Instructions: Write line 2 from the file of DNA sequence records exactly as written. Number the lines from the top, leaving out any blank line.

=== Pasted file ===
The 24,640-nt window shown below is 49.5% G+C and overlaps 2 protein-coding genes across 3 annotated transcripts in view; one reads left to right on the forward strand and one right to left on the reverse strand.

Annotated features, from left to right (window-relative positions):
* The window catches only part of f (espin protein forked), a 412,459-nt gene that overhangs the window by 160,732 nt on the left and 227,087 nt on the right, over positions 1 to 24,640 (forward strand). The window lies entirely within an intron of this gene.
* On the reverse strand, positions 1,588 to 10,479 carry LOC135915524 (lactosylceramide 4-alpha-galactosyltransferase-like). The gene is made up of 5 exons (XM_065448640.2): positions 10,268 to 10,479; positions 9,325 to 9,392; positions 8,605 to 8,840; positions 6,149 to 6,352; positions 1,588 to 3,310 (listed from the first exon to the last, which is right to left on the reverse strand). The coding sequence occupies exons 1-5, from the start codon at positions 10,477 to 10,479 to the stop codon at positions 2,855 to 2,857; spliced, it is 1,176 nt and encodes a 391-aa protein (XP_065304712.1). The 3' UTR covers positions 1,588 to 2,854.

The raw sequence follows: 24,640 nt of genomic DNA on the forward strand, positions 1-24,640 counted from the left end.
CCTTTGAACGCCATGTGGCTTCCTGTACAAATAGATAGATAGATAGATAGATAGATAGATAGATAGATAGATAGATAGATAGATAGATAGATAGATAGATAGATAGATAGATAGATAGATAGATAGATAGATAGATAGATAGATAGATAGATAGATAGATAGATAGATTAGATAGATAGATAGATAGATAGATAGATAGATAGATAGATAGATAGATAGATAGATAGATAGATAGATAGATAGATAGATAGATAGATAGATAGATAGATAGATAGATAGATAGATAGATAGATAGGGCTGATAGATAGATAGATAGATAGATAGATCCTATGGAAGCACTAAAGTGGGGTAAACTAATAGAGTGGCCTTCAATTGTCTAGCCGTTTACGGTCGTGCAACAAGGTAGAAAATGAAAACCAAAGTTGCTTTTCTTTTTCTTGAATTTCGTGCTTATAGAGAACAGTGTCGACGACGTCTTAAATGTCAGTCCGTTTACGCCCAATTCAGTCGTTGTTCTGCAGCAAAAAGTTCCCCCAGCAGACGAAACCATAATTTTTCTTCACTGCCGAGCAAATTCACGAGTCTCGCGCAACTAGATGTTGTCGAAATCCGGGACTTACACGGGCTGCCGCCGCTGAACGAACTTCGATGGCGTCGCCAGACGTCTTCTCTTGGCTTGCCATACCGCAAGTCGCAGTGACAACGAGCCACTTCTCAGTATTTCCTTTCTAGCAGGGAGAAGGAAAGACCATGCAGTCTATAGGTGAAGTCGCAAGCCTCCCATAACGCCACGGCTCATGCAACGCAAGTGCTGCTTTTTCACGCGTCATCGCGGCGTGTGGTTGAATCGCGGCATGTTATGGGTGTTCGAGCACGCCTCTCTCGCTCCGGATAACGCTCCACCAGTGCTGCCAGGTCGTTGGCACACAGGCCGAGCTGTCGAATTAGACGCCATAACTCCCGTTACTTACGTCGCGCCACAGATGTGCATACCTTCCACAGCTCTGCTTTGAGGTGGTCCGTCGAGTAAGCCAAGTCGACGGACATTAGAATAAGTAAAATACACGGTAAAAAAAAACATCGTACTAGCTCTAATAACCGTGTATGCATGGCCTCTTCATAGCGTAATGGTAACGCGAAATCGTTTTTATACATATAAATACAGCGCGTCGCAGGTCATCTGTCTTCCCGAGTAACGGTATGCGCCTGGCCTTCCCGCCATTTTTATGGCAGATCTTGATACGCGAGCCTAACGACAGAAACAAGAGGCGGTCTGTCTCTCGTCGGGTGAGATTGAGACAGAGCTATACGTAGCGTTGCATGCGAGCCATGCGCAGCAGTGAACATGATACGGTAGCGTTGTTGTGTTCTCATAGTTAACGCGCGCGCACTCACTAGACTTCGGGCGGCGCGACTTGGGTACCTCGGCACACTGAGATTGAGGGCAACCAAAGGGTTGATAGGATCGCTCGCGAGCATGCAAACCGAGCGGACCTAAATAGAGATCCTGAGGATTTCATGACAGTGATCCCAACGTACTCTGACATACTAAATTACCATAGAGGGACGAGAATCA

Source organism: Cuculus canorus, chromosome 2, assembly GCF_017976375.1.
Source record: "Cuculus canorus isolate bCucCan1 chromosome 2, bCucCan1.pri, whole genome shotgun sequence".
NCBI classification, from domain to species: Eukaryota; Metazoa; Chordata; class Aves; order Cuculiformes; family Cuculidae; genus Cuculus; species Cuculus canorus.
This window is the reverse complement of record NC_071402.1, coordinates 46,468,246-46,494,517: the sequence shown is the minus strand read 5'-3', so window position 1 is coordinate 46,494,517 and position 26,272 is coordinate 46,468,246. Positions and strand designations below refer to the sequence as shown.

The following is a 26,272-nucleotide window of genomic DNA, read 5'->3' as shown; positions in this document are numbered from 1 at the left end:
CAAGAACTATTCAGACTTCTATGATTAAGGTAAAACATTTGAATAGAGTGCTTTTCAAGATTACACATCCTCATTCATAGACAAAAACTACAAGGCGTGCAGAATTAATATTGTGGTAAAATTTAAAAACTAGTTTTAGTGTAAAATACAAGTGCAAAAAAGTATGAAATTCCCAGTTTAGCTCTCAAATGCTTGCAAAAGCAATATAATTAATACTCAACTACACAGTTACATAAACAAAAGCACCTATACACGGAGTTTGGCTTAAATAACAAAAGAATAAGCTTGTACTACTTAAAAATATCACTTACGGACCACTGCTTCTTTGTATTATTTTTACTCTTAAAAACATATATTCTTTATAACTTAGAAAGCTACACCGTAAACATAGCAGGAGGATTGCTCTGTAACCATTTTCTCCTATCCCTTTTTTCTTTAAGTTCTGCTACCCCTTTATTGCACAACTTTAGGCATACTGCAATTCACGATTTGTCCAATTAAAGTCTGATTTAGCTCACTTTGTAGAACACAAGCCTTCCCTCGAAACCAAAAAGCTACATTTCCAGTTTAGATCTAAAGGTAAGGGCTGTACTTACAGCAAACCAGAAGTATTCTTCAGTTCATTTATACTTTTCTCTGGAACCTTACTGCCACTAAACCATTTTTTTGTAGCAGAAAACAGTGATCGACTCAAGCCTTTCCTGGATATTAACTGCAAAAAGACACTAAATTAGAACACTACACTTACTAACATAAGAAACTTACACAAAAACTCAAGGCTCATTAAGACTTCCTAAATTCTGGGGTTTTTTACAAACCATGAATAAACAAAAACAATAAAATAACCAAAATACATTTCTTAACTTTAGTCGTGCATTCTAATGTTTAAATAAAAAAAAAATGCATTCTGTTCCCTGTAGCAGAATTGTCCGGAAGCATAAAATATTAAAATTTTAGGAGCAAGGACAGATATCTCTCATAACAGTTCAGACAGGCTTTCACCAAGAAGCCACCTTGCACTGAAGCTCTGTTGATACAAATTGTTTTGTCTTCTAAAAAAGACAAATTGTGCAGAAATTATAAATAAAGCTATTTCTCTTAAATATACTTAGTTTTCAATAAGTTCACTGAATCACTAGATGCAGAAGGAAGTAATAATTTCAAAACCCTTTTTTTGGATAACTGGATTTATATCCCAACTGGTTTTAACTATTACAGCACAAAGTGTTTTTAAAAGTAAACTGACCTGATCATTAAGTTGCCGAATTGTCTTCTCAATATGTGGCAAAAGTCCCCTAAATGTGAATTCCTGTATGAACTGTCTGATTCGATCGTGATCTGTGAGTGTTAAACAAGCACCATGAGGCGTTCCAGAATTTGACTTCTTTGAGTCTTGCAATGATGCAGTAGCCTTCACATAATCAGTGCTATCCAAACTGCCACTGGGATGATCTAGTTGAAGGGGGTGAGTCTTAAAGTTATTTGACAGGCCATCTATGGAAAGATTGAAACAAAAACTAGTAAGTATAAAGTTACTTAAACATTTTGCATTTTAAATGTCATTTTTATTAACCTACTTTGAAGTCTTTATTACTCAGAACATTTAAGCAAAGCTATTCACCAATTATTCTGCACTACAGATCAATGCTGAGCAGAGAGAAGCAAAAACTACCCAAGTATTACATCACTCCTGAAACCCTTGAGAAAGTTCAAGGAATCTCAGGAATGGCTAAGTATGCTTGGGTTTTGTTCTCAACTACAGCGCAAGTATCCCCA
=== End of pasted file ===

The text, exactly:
Annotated features, from left to right (window-relative positions):